It’s a “Historical moment” In the United Kingdom: Prince Charles replaces his mother, Queen Elizabeth II, with a traditional speech from the throne in Parliament. On Monday evening the Queen announced that her son would be appointed to replace him due to movement issues.
At age 73, the heir to the crown came to Parliament to play the national anthem God save the queen. In a uniform covered with ornaments, Prince Charles, on behalf of the Queen, read out a speech setting out the Government’s plan at the beginning of the parliamentary session. He sat on a throne reserved for his wife, which is symbolically smaller than the king. At his side came his wife Camila, 74, and his eldest son, Prince William, 39, for the first time, further testifying to the change of generations. The crown was placed on a cushion.
The 96-year-old head of state missed this sacred appointment of British democracy for the third time in his seventy-year rule. She was pregnant and was absent in 1959 and 1963. The rising Prince of Wales, who has already represented him abroad for many years, is coming to replace him for the first time.
Buckingham Palace said in a statement Monday evening:
The Queen has problems with episodic movement and, after consultation with her doctors, has reluctantly decided not to participate in the speech from the throne. At the request of His Majesty and with the concurrence of the competent authorities, the Prince of Wales will read the text from the throne on his behalf along with the Duke of Cambridge. [le prince William, petit-fils de la reine, deuxième dans l’ordre de succession au trône] There is more.
The Queen has already given up wearing her heavy crown for this highly coded ceremony in recent years. His absence revives questions about his participation in the Platinum Jubilee celebrations that mark his seventy-year reign in early June.
Last week, the Queen warned that she was not going to attend this summer’s royal garden banquet at Buckingham Palace. Her most recent public appearance was at the March 29 memorial service for her late husband Prince Philip, who died last year at the age of 99.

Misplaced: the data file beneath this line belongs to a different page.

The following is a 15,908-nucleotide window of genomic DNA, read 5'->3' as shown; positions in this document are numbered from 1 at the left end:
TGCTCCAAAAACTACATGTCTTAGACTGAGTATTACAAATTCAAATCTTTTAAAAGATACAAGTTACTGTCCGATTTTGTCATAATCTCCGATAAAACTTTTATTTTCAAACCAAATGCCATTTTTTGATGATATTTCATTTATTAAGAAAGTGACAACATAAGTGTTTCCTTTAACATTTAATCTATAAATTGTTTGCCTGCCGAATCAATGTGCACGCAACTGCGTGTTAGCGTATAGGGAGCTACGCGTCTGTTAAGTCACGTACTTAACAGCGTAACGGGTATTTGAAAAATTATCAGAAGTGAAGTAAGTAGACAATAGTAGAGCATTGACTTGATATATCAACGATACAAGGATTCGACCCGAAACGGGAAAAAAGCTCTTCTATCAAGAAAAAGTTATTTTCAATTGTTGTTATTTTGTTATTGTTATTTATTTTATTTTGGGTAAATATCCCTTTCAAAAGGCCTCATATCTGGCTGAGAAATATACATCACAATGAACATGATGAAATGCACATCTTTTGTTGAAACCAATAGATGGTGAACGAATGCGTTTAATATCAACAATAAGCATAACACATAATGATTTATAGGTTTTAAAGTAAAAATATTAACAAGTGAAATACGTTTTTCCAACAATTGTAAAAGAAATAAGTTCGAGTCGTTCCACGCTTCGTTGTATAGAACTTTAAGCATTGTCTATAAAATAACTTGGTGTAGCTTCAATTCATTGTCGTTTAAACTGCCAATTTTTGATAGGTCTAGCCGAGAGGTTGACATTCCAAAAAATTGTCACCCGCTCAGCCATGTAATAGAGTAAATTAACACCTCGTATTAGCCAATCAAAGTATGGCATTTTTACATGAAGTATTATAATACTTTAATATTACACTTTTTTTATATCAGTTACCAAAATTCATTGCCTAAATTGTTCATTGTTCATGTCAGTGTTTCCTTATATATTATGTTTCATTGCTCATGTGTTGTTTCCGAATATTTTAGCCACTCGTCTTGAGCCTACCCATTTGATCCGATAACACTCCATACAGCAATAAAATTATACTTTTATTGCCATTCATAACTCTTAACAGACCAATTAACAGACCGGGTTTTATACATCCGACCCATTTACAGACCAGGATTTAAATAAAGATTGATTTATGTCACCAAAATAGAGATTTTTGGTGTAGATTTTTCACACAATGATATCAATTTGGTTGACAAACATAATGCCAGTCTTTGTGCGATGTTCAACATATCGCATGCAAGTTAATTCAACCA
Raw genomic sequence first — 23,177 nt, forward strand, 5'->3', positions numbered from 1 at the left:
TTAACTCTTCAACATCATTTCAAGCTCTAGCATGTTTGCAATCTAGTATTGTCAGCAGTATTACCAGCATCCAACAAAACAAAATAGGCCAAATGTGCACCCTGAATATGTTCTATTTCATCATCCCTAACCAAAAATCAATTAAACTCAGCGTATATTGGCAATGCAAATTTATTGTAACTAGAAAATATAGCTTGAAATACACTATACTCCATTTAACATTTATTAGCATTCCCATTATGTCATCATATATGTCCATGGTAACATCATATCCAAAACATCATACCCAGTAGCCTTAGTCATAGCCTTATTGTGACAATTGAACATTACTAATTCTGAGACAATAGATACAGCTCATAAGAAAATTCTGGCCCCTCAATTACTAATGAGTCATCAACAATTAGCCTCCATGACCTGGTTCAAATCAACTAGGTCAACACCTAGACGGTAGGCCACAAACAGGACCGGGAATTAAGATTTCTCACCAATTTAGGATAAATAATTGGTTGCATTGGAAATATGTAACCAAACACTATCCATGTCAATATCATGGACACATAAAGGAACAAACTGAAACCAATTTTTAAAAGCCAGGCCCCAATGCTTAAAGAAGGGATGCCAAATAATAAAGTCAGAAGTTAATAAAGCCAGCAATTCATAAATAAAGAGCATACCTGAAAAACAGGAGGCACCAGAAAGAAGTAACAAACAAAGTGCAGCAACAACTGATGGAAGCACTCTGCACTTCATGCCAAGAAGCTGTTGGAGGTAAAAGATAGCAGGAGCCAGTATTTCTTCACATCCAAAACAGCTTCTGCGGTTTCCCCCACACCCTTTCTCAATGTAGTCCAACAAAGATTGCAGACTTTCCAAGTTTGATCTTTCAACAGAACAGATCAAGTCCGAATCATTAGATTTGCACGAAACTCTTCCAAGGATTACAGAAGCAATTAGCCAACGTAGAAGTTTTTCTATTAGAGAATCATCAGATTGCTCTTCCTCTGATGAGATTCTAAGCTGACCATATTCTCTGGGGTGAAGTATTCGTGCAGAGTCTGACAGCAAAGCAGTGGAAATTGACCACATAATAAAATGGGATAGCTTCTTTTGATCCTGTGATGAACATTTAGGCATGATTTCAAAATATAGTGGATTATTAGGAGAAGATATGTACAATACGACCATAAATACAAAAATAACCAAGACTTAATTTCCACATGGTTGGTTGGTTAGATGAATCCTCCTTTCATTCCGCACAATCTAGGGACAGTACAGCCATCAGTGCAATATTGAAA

The re-election disappointed voters
Conservative Prime Minister Boris Johnson, whose party lost about 500 seats a few days after a sharp setback in the local elections, hopes the speech shows concern about the fall in purchasing power and the forgetting of corruption.
He came to power with victory in July 2019 and has seen his popularity plummet in recent months in the wake of the purchasing power crisis, criticism of his handling of the epidemic and corruption. “Partygate” This fined himFirst to the incumbent head of government.
The talk began with the promise of “Strengthen the economy and help with the cost of living” According to a study released by the Food Foundation, millions of Britons are no longer able to eat in the face of rising prices hitting homes.
Laws aimed at appealing Conservative grounds, especially those aimed at reducing the red tape after the UK’s exit from the European Union, came into full force last year.
The government wants to prevent “Guerrilla Techniques” Such groups Destructive rebellionHated by its basis, who protested by blocking roads or public transport “Harm to working people, spending millions of public money by taxpayers and endangering lives”. To facilitate the deportation of foreign criminals, the government wants to change the human rights law.
He will also announce legislation aimed at reducing red tape following the UK’s withdrawal from the European Union (EU), which came into full force on January 31, 2020.
A collection of these bills, he called “Super September”, Implementing the UK “To thrive as a modern, energetic and independent nation” Inside “Changing old EU rules that do not work for the UK”Explained to the newspaper Sunday Express.
Opposition leader Khair Stormer has been criticized for sharing beer and curries with a group of his party members last year, adding to the pressure on his shoulders by promising to resign if he is fined as prime minister for violating anti-Govt rules.
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